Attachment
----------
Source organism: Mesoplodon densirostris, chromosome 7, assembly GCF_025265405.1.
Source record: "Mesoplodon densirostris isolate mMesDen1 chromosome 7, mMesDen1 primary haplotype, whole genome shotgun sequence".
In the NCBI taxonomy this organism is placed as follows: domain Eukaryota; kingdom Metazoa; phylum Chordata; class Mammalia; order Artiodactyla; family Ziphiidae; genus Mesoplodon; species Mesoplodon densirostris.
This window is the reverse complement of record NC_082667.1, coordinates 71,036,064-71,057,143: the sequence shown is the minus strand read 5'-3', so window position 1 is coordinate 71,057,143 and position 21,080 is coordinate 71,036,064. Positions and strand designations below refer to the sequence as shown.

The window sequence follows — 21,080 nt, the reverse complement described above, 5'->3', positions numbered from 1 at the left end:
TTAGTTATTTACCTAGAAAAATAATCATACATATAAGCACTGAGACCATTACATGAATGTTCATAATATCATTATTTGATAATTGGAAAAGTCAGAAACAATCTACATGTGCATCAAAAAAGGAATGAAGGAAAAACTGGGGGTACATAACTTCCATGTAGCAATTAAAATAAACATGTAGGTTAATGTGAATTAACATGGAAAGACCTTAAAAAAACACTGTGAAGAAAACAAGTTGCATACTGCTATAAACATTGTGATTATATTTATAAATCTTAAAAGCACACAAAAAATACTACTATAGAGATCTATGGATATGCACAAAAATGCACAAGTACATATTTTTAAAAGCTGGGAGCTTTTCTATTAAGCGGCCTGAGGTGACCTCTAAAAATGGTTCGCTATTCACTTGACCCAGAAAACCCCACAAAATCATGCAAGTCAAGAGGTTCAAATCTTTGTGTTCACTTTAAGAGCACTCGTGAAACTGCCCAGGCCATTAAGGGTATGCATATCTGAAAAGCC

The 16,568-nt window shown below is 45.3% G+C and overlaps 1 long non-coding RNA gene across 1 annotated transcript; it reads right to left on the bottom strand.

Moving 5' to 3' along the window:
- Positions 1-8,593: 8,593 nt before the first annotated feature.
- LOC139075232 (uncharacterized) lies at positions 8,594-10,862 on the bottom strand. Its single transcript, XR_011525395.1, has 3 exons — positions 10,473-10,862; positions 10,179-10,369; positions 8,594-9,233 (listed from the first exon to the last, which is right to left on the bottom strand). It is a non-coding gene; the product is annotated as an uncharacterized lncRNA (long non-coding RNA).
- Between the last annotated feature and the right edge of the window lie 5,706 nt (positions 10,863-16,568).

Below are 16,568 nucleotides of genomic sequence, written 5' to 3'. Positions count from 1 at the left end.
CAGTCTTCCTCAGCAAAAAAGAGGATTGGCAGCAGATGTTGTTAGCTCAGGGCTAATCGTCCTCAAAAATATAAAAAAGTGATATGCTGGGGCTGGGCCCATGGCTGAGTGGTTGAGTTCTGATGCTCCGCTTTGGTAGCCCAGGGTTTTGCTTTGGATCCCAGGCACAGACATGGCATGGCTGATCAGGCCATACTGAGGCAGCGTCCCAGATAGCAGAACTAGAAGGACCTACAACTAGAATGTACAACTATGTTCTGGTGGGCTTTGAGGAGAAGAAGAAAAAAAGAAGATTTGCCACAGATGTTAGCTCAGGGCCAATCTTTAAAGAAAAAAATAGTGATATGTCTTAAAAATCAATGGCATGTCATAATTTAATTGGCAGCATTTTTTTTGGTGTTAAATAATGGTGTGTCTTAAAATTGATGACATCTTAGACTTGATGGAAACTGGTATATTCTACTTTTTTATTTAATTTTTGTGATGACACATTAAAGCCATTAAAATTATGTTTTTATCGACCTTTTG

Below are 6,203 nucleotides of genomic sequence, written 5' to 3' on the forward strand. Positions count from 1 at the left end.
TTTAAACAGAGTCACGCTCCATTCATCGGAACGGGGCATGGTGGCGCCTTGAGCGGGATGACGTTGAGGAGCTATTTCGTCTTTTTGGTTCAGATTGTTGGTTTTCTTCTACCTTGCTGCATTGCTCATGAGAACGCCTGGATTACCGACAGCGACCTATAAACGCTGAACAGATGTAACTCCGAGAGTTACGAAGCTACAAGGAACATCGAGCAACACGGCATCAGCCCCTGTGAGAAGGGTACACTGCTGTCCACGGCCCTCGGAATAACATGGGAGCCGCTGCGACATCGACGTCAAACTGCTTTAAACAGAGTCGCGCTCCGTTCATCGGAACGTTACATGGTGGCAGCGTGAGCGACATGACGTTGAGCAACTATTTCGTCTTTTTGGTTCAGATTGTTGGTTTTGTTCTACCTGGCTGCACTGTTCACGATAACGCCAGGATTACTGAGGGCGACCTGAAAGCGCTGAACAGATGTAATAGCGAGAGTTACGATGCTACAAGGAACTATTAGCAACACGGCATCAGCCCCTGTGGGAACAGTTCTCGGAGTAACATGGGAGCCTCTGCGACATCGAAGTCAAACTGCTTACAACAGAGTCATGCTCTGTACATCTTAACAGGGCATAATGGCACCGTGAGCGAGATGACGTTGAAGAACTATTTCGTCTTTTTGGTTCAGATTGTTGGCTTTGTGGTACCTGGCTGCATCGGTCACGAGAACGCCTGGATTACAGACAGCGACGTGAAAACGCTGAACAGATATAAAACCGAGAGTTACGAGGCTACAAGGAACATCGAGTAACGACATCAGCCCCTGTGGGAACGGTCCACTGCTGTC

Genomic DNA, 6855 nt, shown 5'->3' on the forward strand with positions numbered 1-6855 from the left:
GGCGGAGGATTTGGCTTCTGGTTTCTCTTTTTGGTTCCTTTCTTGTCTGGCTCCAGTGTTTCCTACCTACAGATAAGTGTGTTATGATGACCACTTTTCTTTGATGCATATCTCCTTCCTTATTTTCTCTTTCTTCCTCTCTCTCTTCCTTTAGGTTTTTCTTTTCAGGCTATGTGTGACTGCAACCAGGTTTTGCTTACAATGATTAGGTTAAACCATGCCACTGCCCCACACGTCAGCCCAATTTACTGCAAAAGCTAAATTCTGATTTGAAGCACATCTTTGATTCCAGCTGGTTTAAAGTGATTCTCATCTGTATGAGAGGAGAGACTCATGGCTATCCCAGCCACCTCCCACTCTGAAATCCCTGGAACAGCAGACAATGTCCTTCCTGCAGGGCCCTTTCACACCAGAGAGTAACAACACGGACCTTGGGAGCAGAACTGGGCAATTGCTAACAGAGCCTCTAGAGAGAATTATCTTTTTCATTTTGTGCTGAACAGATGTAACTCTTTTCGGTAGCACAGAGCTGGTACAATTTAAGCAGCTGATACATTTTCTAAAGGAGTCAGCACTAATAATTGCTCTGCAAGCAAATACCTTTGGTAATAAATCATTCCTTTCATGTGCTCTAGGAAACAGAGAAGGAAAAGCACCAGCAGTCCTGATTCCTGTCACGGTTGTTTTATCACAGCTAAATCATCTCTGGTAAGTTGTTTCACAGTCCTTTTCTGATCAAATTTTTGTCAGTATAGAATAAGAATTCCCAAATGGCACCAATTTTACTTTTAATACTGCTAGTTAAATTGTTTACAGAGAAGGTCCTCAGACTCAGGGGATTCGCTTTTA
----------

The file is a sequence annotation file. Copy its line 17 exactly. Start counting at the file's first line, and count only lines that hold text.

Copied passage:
GGCGGAGGATTTGGCTTCTGGTTTCTCTTTTTGGTTCCTTTCTTGTCTGGCTCCAGTGTTTCCTACCTACAGATAAGTGTGTTATGATGACCACTTTTCTTTGATGCATATCTCCTTCCTTATTTTCTCTTTCTTCCTCTCTCTCTTCCTTTAGGTTTTTCTTTTCAGGCTATGTGTGACTGCAACCAGGTTTTGCTTACAATGATTAGGTTAAACCATGCCACTGCCCCACACGTCAGCCCAATTTACTGCAAAAGCTAAATTCTGATTTGAAGCACATCTTTGATTCCAGCTGGTTTAAAGTGATTCTCATCTGTATGAGAGGAGAGACTCATGGCTATCCCAGCCACCTCCCACTCTGAAATCCCTGGAACAGCAGACAATGTCCTTCCTGCAGGGCCCTTTCACACCAGAGAGTAACAACACGGACCTTGGGAGCAGAACTGGGCAATTGCTAACAGAGCCTCTAGAGAGAATTATCTTTTTCATTTTGTGCTGAACAGATGTAACTCTTTTCGGTAGCACAGAGCTGGTACAATTTAAGCAGCTGATACATTTTCTAAAGGAGTCAGCACTAATAATTGCTCTGCAAGCAAATACCTTTGGTAATAAATCATTCCTTTCATGTGCTCTAGGAAACAGAGAAGGAAAAGCACCAGCAGTCCTGATTCCTGTCACGGTTGTTTTATCACAGCTAAATCATCTCTGGTAAGTTGTTTCACAGTCCTTTTCTGATCAAATTTTTGTCAGTATAGAATAAGAATTCCCAAATGGCACCAATTTTACTTTTAATACTGCTAGTTAAATTGTTTACAGAGAAGGTCCTCAGACTCAGGGGATTCGCTTTTA